3 security best practices you should be following (but probably aren't)

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by Kevin Haley, Symantec - "Don't forget to floss regularly." It's something we hear every time we visit the dentist's office, and it really is good advice. But how many of us are actually doing it? Perhaps some of us are, but I would venture to guess that the majority of us simply aren't doing it as often as we know we should.

[ How to write a security policy your users will read (and follow) ]

I'm sure there are many things that fall into this same category: things we know we should be doing because they're good for us, but that we simply don't do as often as we should. One that always comes to the forefront of my mind -- go figure, right -- is following the basic security best practices that get shouted from the rooftops every time an Internet security professional is asked what organizations should be doing to protect their data and infrastructure.

We've all heard these best practices before, but I'm consistently surprised by how many organizations -- both large and small -- I hear of that have fallen victim to cybercrime because they just aren't "flossing." So, here are the 3 most common security best practices companies should be following as part of their security regimen.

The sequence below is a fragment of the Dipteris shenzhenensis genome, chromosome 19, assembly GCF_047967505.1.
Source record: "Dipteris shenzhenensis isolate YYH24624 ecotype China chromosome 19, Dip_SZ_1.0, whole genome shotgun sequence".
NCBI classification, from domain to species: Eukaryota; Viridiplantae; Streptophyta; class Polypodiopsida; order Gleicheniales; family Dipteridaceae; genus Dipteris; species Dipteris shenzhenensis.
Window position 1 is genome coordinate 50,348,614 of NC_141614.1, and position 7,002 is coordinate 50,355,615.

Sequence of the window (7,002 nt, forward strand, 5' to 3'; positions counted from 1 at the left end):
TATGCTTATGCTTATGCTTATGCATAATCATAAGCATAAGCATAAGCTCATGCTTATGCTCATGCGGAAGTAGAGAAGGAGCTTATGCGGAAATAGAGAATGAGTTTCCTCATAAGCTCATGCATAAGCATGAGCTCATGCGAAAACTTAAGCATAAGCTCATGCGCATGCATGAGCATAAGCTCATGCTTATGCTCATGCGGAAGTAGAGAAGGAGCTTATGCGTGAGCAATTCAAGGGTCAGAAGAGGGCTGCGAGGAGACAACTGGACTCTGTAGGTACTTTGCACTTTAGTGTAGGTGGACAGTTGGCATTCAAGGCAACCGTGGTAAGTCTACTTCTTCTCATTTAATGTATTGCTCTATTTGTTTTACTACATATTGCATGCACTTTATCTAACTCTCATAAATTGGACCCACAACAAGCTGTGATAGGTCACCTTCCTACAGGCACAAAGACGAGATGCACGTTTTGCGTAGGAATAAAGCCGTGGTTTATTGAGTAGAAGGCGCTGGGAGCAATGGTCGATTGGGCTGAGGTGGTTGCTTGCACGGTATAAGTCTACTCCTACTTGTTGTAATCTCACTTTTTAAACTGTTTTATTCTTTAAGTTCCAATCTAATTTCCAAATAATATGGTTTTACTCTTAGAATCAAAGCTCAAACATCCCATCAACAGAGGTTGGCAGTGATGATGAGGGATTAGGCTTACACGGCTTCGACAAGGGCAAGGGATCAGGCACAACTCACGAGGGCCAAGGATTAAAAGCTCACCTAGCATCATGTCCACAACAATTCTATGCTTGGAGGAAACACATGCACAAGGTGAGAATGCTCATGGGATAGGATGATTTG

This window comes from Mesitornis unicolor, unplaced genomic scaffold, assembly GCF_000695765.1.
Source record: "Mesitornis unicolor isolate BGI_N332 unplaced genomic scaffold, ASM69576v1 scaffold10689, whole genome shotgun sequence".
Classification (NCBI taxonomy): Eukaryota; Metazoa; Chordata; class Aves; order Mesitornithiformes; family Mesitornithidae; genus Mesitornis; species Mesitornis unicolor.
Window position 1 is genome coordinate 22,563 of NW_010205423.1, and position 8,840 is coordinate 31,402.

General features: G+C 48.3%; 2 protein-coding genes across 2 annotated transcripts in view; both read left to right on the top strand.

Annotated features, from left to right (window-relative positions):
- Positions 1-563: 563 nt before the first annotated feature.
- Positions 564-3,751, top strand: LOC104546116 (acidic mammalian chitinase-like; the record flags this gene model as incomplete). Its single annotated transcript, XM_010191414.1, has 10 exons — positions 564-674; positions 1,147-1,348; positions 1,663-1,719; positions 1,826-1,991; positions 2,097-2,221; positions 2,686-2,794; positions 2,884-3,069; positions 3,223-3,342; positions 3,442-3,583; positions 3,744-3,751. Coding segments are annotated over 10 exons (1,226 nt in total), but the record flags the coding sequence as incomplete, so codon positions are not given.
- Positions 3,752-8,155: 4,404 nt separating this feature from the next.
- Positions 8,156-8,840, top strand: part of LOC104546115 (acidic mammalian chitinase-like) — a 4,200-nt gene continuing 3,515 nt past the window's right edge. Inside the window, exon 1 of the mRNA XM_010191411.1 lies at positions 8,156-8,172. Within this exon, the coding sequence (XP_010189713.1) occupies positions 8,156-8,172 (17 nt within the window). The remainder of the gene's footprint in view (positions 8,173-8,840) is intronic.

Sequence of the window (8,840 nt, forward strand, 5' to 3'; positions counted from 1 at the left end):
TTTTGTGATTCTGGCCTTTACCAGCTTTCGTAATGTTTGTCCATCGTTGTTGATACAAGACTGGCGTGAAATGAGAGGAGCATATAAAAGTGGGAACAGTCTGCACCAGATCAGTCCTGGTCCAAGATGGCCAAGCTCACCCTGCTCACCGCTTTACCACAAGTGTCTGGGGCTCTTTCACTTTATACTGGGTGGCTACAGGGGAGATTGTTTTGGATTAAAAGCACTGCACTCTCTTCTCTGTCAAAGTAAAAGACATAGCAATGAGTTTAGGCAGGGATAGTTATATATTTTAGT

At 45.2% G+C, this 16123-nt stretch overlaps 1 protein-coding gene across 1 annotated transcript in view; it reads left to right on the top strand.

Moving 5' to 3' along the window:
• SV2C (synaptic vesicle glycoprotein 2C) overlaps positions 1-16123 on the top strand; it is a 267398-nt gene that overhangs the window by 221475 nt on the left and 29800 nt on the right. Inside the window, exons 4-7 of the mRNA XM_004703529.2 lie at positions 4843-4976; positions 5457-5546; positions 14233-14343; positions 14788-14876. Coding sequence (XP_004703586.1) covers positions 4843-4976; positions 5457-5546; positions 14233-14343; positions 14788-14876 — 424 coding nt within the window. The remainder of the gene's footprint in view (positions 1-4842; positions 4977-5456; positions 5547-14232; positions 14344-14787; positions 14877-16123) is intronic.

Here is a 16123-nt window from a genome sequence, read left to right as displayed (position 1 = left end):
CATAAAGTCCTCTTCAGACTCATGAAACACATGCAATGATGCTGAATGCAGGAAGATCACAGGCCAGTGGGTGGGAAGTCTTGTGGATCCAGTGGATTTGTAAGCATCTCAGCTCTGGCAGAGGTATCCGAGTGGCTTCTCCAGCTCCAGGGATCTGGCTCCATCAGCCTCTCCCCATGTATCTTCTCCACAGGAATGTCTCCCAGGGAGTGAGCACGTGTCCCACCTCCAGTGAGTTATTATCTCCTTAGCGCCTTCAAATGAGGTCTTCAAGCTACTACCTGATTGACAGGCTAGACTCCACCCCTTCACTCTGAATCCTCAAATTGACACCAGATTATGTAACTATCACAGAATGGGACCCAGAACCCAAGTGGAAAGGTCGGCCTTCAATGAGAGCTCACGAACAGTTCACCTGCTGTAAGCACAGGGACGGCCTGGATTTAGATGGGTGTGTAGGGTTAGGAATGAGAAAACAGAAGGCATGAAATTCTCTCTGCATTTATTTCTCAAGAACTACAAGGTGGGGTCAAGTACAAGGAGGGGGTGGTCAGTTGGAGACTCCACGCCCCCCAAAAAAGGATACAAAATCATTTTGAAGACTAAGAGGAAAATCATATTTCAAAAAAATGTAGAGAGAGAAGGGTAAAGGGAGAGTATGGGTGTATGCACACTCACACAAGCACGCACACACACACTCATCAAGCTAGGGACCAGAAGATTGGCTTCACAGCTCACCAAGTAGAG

Keep Systems Up-to-Date with the Latest Security Patches

Software vulnerabilities provide attackers with access points onto computers and networks. Such vulnerabilities can be found in virtually anything, from operating systems down to the smallest media or Web browser plug-ins. And they're no small problem: According to Symantec's Internet Security Threat Report (ISTR) XV released in April of this year, Symantec documented a whopping 4,501 vulnerabilities in 2009. That's a lot of unlocked doors waiting to be opened without permission.

Out of all security vulnerabilities, those in Web browsers are perhaps the most serious due to their role in online fraud and in the propagation of malicious code. Web browsers are a particular security concern because they are exposed to a greater amount of potentially untrusted or hostile content than most other applications. In 2009, Symantec documented 374 new vulnerabilities in web browsers and 321 vulnerabilities in browser plug-ins. It is especially important to keep these plug-ins patched since they make a system vulnerable no matter what browser is being used.

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